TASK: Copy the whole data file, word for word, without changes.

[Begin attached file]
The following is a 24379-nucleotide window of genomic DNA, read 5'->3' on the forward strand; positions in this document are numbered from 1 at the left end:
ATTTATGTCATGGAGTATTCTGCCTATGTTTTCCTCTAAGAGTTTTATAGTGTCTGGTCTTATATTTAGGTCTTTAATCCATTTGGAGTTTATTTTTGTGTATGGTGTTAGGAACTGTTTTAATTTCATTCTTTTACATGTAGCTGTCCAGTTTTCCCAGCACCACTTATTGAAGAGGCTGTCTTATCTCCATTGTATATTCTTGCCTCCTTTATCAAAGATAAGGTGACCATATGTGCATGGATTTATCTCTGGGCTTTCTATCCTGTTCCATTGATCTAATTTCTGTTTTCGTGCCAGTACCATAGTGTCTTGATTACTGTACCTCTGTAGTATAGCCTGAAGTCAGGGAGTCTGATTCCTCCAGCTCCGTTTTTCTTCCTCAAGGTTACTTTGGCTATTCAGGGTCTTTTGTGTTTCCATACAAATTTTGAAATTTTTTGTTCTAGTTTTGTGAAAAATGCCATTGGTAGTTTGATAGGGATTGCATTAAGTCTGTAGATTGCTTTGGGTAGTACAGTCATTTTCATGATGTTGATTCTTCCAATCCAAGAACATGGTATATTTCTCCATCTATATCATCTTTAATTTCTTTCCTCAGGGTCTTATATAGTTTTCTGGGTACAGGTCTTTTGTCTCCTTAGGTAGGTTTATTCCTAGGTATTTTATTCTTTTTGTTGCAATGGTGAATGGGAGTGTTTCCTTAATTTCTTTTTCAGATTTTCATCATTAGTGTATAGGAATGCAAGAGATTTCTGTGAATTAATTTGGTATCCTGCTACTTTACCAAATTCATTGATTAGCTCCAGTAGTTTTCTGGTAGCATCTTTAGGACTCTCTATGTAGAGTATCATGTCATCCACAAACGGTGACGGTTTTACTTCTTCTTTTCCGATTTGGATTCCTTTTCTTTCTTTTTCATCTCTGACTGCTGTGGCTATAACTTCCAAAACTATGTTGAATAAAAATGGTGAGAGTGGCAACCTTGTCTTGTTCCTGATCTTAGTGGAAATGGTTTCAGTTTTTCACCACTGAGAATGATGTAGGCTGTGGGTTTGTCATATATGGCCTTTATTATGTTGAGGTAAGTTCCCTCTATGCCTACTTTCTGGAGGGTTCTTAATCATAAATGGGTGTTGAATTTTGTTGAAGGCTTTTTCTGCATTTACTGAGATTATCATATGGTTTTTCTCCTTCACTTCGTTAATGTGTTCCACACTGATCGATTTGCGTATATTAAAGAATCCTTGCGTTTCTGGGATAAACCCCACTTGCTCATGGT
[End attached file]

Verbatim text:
The following is a 24379-nucleotide window of genomic DNA, read 5'->3' on the forward strand; positions in this document are numbered from 1 at the left end:
ATTTATGTCATGGAGTATTCTGCCTATGTTTTCCTCTAAGAGTTTTATAGTGTCTGGTCTTATATTTAGGTCTTTAATCCATTTGGAGTTTATTTTTGTGTATGGTGTTAGGAACTGTTTTAATTTCATTCTTTTACATGTAGCTGTCCAGTTTTCCCAGCACCACTTATTGAAGAGGCTGTCTTATCTCCATTGTATATTCTTGCCTCCTTTATCAAAGATAAGGTGACCATATGTGCATGGATTTATCTCTGGGCTTTCTATCCTGTTCCATTGATCTAATTTCTGTTTTCGTGCCAGTACCATAGTGTCTTGATTACTGTACCTCTGTAGTATAGCCTGAAGTCAGGGAGTCTGATTCCTCCAGCTCCGTTTTTCTTCCTCAAGGTTACTTTGGCTATTCAGGGTCTTTTGTGTTTCCATACAAATTTTGAAATTTTTTGTTCTAGTTTTGTGAAAAATGCCATTGGTAGTTTGATAGGGATTGCATTAAGTCTGTAGATTGCTTTGGGTAGTACAGTCATTTTCATGATGTTGATTCTTCCAATCCAAGAACATGGTATATTTCTCCATCTATATCATCTTTAATTTCTTTCCTCAGGGTCTTATATAGTTTTCTGGGTACAGGTCTTTTGTCTCCTTAGGTAGGTTTATTCCTAGGTATTTTATTCTTTTTGTTGCAATGGTGAATGGGAGTGTTTCCTTAATTTCTTTTTCAGATTTTCATCATTAGTGTATAGGAATGCAAGAGATTTCTGTGAATTAATTTGGTATCCTGCTACTTTACCAAATTCATTGATTAGCTCCAGTAGTTTTCTGGTAGCATCTTTAGGACTCTCTATGTAGAGTATCATGTCATCCACAAACGGTGACGGTTTTACTTCTTCTTTTCCGATTTGGATTCCTTTTCTTTCTTTTTCATCTCTGACTGCTGTGGCTATAACTTCCAAAACTATGTTGAATAAAAATGGTGAGAGTGGCAACCTTGTCTTGTTCCTGATCTTAGTGGAAATGGTTTCAGTTTTTCACCACTGAGAATGATGTAGGCTGTGGGTTTGTCATATATGGCCTTTATTATGTTGAGGTAAGTTCCCTCTATGCCTACTTTCTGGAGGGTTCTTAATCATAAATGGGTGTTGAATTTTGTTGAAGGCTTTTTCTGCATTTACTGAGATTATCATATGGTTTTTCTCCTTCACTTCGTTAATGTGTTCCACACTGATCGATTTGCGTATATTAAAGAATCCTTGCGTTTCTGGGATAAACCCCACTTGCTCATGGT